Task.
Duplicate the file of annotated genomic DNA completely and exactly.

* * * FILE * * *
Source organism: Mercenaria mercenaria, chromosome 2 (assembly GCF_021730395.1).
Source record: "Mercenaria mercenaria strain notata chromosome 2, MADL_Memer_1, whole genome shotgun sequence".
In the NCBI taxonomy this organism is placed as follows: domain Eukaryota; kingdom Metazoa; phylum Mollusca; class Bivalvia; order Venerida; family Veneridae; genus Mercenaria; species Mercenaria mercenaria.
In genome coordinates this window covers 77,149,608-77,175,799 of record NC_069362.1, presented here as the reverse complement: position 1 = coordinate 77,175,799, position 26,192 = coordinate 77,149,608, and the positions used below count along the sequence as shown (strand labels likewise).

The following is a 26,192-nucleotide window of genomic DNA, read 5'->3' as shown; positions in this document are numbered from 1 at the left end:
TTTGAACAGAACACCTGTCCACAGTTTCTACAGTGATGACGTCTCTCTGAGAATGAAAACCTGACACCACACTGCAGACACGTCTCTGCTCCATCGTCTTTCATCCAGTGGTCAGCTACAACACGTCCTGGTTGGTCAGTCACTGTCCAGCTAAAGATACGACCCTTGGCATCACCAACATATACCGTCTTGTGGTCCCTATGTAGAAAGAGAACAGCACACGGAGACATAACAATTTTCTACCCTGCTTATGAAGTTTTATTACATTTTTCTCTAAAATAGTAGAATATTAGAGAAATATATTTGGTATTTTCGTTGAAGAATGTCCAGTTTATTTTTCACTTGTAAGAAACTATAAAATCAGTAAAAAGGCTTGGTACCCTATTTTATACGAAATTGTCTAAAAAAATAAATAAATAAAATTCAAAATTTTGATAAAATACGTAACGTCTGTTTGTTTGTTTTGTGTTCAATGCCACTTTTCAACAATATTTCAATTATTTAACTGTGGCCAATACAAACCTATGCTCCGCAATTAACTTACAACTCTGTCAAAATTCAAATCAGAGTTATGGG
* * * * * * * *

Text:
Source organism: Mercenaria mercenaria, chromosome 2 (assembly GCF_021730395.1).
Source record: "Mercenaria mercenaria strain notata chromosome 2, MADL_Memer_1, whole genome shotgun sequence".
In the NCBI taxonomy this organism is placed as follows: domain Eukaryota; kingdom Metazoa; phylum Mollusca; class Bivalvia; order Venerida; family Veneridae; genus Mercenaria; species Mercenaria mercenaria.
In genome coordinates this window covers 77,149,608-77,175,799 of record NC_069362.1, presented here as the reverse complement: position 1 = coordinate 77,175,799, position 26,192 = coordinate 77,149,608, and the positions used below count along the sequence as shown (strand labels likewise).

The following is a 26,192-nucleotide window of genomic DNA, read 5'->3' as shown; positions in this document are numbered from 1 at the left end:
TTTGAACAGAACACCTGTCCACAGTTTCTACAGTGATGACGTCTCTCTGAGAATGAAAACCTGACACCACACTGCAGACACGTCTCTGCTCCATCGTCTTTCATCCAGTGGTCAGCTACAACACGTCCTGGTTGGTCAGTCACTGTCCAGCTAAAGATACGACCCTTGGCATCACCAACATATACCGTCTTGTGGTCCCTATGTAGAAAGAGAACAGCACACGGAGACATAACAATTTTCTACCCTGCTTATGAAGTTTTATTACATTTTTCTCTAAAATAGTAGAATATTAGAGAAATATATTTGGTATTTTCGTTGAAGAATGTCCAGTTTATTTTTCACTTGTAAGAAACTATAAAATCAGTAAAAAGGCTTGGTACCCTATTTTATACGAAATTGTCTAAAAAAATAAATAAATAAAATTCAAAATTTTGATAAAATACGTAACGTCTGTTTGTTTGTTTTGTGTTCAATGCCACTTTTCAACAATATTTCAATTATTTAACTGTGGCCAATACAAACCTATGCTCCGCAATTAACTTACAACTCTGTCAAAATTCAAATCAGAGTTATGGG